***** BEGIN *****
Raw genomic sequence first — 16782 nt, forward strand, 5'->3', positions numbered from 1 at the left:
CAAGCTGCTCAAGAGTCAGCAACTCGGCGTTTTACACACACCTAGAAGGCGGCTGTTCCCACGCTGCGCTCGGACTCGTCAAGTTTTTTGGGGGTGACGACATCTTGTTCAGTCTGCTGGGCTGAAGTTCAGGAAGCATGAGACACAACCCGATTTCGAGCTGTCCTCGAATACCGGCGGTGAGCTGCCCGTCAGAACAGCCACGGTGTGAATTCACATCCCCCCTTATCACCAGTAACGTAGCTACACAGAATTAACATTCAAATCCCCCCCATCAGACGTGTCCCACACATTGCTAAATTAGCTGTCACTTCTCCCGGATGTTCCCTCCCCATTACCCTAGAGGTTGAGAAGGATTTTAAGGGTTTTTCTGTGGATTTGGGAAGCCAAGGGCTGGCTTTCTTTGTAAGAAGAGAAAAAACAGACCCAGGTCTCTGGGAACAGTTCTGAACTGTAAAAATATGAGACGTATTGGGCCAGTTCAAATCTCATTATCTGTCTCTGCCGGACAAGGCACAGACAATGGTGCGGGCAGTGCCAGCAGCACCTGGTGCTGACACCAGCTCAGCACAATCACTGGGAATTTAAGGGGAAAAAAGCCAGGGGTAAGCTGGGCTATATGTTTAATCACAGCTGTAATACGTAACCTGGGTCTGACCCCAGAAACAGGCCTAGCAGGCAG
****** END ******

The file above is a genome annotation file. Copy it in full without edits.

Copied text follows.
Raw genomic sequence first — 16782 nt, forward strand, 5'->3', positions numbered from 1 at the left:
CAAGCTGCTCAAGAGTCAGCAACTCGGCGTTTTACACACACCTAGAAGGCGGCTGTTCCCACGCTGCGCTCGGACTCGTCAAGTTTTTTGGGGGTGACGACATCTTGTTCAGTCTGCTGGGCTGAAGTTCAGGAAGCATGAGACACAACCCGATTTCGAGCTGTCCTCGAATACCGGCGGTGAGCTGCCCGTCAGAACAGCCACGGTGTGAATTCACATCCCCCCTTATCACCAGTAACGTAGCTACACAGAATTAACATTCAAATCCCCCCCATCAGACGTGTCCCACACATTGCTAAATTAGCTGTCACTTCTCCCGGATGTTCCCTCCCCATTACCCTAGAGGTTGAGAAGGATTTTAAGGGTTTTTCTGTGGATTTGGGAAGCCAAGGGCTGGCTTTCTTTGTAAGAAGAGAAAAAACAGACCCAGGTCTCTGGGAACAGTTCTGAACTGTAAAAATATGAGACGTATTGGGCCAGTTCAAATCTCATTATCTGTCTCTGCCGGACAAGGCACAGACAATGGTGCGGGCAGTGCCAGCAGCACCTGGTGCTGACACCAGCTCAGCACAATCACTGGGAATTTAAGGGGAAAAAAGCCAGGGGTAAGCTGGGCTATATGTTTAATCACAGCTGTAATACGTAACCTGGGTCTGACCCCAGAAACAGGCCTAGCAGGCAG